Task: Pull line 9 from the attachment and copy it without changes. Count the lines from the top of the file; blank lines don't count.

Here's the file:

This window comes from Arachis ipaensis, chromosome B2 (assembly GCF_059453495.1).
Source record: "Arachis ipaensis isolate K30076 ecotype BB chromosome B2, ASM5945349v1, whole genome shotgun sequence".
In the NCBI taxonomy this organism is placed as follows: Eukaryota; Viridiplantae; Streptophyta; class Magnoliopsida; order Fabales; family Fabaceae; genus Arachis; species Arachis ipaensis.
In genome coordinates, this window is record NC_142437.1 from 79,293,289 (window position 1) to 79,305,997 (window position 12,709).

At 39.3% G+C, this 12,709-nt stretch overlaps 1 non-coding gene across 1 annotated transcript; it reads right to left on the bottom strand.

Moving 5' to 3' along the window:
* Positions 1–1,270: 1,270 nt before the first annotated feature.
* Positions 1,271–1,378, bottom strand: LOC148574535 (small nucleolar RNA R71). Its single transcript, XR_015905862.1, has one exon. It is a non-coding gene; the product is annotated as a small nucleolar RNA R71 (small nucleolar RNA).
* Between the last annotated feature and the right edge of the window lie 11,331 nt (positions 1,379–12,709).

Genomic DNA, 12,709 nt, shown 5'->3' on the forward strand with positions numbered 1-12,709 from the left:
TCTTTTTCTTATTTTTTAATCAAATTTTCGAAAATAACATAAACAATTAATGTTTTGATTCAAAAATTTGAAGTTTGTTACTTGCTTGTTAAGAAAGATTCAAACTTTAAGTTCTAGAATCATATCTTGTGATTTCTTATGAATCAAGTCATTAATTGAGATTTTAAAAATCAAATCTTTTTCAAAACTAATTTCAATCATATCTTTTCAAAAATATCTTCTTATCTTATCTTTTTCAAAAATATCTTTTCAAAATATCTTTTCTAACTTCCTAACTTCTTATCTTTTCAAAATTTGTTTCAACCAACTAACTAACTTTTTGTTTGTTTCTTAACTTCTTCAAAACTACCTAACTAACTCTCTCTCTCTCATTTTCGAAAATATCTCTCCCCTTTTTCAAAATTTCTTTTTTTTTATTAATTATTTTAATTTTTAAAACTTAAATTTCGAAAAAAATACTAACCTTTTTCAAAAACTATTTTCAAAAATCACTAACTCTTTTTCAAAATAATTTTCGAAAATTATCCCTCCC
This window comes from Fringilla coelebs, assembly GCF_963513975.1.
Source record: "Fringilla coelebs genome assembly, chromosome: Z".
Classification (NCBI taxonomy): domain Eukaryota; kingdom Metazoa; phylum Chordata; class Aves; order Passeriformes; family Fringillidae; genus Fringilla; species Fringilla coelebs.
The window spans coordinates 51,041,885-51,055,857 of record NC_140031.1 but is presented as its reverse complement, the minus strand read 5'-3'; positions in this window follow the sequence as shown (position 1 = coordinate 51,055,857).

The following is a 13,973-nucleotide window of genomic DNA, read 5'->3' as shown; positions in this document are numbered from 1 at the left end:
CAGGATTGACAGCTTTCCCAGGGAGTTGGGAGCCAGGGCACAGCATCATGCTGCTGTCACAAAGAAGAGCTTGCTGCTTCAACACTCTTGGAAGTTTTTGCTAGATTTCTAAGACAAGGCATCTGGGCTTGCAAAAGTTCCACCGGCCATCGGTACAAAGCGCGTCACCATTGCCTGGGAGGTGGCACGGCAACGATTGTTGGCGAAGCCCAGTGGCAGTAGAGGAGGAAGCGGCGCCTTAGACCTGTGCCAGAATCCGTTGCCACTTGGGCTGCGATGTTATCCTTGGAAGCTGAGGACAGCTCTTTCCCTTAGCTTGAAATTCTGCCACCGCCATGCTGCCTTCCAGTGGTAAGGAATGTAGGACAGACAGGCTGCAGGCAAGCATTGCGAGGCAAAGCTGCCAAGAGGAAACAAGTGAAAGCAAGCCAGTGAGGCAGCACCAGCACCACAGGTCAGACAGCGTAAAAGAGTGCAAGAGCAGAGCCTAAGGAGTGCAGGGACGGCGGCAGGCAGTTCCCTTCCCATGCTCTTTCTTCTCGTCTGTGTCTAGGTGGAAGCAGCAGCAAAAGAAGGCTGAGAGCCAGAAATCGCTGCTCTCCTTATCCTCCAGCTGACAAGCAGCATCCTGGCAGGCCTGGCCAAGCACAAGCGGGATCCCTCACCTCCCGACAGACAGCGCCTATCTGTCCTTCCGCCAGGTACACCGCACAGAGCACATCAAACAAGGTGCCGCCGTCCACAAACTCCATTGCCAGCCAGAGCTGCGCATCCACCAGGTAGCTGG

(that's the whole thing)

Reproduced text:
* Between the last annotated feature and the right edge of the window lie 11,331 nt (positions 1,379–12,709).